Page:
Wednesday 29 April 2009

Getting to know you...

I think a few different people have done this quiz over the past few weeks, but I spotted it on Simon S's blog, and it looks like fun.

1) What author do you own the most books by?

That would be AA Milne, I think, or perhaps Agatha Christie pips him to the post. I've spent so long trying to find Milne's books, whereas you stumble across Christies whenever you go into a charity shop, so it feels like I have more by Milne.

2) What book do you own the most copies of?
Hmm... probably Diary of a Provincial Lady by EM Delafield, of which I have four copies. I have three copies of Miss Hargreaves by Frank Baker, which will become four when the Bloomsbury edition comes out.

3) Did it bother you that both those questions ended with prepositions?
Yes, quite a lot.

4) What fictional character are you secretly in love with?
Wouldn't be a secret if I told you, would it?

5) What book have you read the most times in your life (excluding picture books read to children; i.e., Goodnight Moon does not count)?
Alway I re-read all the time as a child, it's only the last few years that I've started re-reading again. Once more I think Diary of a Provincial Lady has been read the most. And I've never heard of Goodnight Moon.

6) What was your favourite book when you were ten years old?
Gosh. I didn't list them in the way I do now. Ten years old... at that age I loved Goosebumps and Point Horror, actually, so it would have been something awful like The Girlfriend, which I'd be far too scared to read now.

7) What is the worst book you've read in the past year?
Looking at the books I've read in 2009 so far, there's actually only one that I've really not liked - Blasted by Sarah Kane. Vile, graphic, disgusting, violent and horrible.

8) What is the best book you've read in the past year?
Excluding books I've re-read in 2009 - and there have been a lot this year - I think it's The Enchanted April by Elizabeth von Arnim.

9) If you could force everyone you know to read one book, what would it be?
I don't really like the idea of forcing everyone to read a book... but I would encourage everyone to read the Bible (or at least some of it) and Pride and Prejudice.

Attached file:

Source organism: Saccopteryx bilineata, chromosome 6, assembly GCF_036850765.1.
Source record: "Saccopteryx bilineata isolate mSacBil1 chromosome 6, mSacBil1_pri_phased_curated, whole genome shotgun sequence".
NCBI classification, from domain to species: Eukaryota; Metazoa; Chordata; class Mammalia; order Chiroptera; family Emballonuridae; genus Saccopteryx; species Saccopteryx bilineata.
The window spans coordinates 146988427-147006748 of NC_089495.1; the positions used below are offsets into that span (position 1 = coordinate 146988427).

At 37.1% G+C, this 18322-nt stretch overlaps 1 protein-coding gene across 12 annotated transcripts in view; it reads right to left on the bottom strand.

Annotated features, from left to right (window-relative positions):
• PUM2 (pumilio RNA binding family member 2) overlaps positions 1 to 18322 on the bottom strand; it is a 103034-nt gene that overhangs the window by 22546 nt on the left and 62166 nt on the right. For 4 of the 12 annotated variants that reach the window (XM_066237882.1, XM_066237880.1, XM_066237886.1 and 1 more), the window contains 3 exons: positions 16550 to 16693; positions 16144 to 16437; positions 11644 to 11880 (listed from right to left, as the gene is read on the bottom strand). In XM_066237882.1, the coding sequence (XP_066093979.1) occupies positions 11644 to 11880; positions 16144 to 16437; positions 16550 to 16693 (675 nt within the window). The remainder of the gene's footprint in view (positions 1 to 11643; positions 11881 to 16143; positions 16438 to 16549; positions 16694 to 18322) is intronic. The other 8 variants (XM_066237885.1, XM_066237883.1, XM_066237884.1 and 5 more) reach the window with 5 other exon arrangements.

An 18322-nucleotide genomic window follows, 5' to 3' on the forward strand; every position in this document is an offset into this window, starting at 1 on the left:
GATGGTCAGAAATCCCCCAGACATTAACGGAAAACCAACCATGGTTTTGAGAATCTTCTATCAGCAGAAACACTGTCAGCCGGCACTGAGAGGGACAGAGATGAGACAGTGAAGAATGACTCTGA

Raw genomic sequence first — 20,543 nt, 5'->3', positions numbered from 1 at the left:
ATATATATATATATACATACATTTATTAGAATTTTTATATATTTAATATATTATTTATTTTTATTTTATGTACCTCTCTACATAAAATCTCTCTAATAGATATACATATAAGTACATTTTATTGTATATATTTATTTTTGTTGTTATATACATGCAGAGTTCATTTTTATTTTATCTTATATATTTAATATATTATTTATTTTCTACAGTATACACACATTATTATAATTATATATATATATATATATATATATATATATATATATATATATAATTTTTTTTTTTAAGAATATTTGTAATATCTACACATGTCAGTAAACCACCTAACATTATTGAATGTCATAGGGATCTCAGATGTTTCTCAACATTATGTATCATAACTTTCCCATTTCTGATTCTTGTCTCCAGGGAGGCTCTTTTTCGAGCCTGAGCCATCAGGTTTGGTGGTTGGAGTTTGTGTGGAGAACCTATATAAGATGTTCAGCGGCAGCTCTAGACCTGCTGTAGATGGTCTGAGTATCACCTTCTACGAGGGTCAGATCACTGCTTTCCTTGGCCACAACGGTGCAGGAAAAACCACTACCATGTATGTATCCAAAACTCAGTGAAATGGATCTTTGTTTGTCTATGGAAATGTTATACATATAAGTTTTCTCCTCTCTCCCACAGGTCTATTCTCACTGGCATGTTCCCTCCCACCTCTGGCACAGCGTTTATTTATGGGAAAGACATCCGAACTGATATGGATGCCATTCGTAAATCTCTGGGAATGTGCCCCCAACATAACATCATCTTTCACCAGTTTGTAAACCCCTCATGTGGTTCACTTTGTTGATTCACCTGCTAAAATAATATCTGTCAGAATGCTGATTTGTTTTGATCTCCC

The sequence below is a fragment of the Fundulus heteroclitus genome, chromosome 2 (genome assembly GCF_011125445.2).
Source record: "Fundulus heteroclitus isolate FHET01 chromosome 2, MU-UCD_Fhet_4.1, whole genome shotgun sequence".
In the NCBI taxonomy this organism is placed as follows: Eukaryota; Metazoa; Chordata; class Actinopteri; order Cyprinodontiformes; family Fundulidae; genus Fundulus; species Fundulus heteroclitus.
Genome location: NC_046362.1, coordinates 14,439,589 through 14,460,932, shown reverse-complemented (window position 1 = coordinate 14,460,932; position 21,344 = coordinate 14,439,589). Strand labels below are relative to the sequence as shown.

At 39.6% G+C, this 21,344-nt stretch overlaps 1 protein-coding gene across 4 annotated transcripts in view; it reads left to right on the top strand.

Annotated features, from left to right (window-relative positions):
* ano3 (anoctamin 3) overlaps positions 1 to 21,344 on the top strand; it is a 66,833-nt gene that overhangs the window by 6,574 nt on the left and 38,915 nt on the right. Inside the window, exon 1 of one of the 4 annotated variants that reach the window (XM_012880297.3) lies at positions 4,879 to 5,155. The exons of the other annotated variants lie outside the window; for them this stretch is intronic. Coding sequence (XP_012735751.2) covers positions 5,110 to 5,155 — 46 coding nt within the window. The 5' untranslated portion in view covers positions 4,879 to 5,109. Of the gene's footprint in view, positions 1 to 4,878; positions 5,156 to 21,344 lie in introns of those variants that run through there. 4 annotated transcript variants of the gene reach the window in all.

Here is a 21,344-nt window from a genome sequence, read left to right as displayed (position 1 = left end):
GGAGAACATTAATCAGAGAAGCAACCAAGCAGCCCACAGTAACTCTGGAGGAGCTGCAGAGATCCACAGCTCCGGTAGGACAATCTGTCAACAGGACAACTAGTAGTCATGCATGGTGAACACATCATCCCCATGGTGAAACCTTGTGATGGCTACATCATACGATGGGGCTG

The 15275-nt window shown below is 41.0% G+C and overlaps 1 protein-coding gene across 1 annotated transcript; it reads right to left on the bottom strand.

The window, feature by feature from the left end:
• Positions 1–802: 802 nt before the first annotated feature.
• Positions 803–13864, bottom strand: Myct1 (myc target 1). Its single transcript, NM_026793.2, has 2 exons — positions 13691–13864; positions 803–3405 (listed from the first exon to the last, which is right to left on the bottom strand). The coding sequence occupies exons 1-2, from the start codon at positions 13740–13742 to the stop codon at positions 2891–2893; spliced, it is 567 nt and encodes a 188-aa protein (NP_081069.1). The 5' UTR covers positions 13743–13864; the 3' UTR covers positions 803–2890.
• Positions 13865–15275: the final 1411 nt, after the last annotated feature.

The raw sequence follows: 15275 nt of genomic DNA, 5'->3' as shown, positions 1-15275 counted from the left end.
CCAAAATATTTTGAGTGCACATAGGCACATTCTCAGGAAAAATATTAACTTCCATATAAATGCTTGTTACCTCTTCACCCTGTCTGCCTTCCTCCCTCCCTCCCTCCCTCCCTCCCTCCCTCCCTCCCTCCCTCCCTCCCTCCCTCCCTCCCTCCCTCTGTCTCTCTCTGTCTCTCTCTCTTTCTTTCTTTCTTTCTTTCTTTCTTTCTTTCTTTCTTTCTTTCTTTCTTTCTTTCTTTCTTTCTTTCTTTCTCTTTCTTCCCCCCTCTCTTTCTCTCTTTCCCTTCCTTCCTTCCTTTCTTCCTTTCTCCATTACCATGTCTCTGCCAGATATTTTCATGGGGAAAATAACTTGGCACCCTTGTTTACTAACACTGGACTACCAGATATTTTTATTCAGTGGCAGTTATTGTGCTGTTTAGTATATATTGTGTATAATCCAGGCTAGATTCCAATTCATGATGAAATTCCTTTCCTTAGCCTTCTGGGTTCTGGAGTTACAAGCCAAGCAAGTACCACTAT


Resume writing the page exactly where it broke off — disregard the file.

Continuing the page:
10) Who deserves to win the next Nobel Prize for Literature?
Goodness, I know so little about living authors... I literally can't think of anybody I think is worthy of it. All the authors I revere are dead.

11) What book would you most like to see made into a movie?
Is it boring when I answer every question with Miss Hargreaves? I just see Maggie Smith in the title role, so vividly. Other than that, I think We Have Always Lived in the Castle by Shirley Jackson would make an amazing film. Apparently it's been almost filmed many times.

12) What book would you least like to see made into a movie?
Whilst I love Diary of a Provincial Lady, I don't think it would work at all as a film. And I don't want my cookbook to be made into a film.

13) Describe your weirdest dream involving a writer, book, or literary character.
What a strange question! I can't remember any, but I'm sure I've dreamed about meeting Jane Austen.

14) What is the most lowbrow book you've read as an adult?
High School Musical: The Book of the Film, I think. I've never been tempted to try those awful celebrity autobiographies or cheap romances. I'm middlebrow through and through.

15) What is the most difficult book you've ever read?
That would be Ulysses I think, which was a real slog. There are quite a few books which aren't technically 'difficult' but I've found too dull to get through quickly.

16) What is the most obscure Shakespeare play you've seen?
Is there such a thing as an obscure Shakespeare play?
I've not seen any obscure ones... All's Well That Ends Well? One I want to see when I can is Cymbeline, which doesn't seem to be produced much.

17) Do you prefer the French or the Russians?
I've read two short books by 'the Russians' and one by 'the French', so I feel completely unqualified to answer...

18) Roth or Updike?
I've not read a word of either.

19) David Sedaris or Dave Eggers?
I've not even heard of these people! Wow, I feel badly read.

20) Shakespeare, Milton, or Chaucer?
Ah, this is more like it. Definitely Shakespeare. I admire Chaucer, was a little bored by Milton, but love so much of Shakespeare - though the comedies and 'problem plays' more than the tragedies.

21) Austen or Eliot?
There wouldn't be many names to stand up to our Janey, so she is an easy winner of this category!

22) What is the biggest or most embarrassing gap in your reading?